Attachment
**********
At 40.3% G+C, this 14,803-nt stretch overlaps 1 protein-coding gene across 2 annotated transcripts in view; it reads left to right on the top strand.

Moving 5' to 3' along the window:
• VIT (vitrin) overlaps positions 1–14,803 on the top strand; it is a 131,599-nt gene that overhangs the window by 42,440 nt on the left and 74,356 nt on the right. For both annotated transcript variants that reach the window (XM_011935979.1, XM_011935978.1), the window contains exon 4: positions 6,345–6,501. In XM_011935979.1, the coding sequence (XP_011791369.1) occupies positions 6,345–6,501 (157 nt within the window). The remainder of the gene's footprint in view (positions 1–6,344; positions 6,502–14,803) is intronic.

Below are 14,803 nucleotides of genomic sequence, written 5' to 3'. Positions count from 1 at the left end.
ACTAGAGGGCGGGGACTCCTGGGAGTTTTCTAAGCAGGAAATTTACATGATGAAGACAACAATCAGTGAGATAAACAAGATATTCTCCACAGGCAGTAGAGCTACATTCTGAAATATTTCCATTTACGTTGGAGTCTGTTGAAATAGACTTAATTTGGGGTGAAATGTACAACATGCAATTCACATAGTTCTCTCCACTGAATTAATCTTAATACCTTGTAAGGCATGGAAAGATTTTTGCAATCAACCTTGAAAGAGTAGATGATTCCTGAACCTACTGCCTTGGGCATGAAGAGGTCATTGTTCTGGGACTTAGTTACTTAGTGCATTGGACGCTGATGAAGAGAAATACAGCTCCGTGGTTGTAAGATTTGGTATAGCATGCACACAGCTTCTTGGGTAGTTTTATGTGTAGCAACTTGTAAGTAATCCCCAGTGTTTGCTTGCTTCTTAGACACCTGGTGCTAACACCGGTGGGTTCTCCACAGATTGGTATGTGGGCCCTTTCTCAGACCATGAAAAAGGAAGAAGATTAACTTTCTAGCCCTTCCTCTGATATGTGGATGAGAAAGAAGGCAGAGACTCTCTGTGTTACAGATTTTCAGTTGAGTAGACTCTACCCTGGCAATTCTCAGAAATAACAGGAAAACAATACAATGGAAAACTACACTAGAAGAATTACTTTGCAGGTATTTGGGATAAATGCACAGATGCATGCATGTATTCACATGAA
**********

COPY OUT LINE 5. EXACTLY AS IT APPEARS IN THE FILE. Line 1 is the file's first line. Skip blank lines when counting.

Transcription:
ACTAGAGGGCGGGGACTCCTGGGAGTTTTCTAAGCAGGAAATTTACATGATGAAGACAACAATCAGTGAGATAAACAAGATATTCTCCACAGGCAGTAGAGCTACATTCTGAAATATTTCCATTTACGTTGGAGTCTGTTGAAATAGACTTAATTTGGGGTGAAATGTACAACATGCAATTCACATAGTTCTCTCCACTGAATTAATCTTAATACCTTGTAAGGCATGGAAAGATTTTTGCAATCAACCTTGAAAGAGTAGATGATTCCTGAACCTACTGCCTTGGGCATGAAGAGGTCATTGTTCTGGGACTTAGTTACTTAGTGCATTGGACGCTGATGAAGAGAAATACAGCTCCGTGGTTGTAAGATTTGGTATAGCATGCACACAGCTTCTTGGGTAGTTTTATGTGTAGCAACTTGTAAGTAATCCCCAGTGTTTGCTTGCTTCTTAGACACCTGGTGCTAACACCGGTGGGTTCTCCACAGATTGGTATGTGGGCCCTTTCTCAGACCATGAAAAAGGAAGAAGATTAACTTTCTAGCCCTTCCTCTGATATGTGGATGAGAAAGAAGGCAGAGACTCTCTGTGTTACAGATTTTCAGTTGAGTAGACTCTACCCTGGCAATTCTCAGAAATAACAGGAAAACAATACAATGGAAAACTACACTAGAAGAATTACTTTGCAGGTATTTGGGATAAATGCACAGATGCATGCATGTATTCACATGAA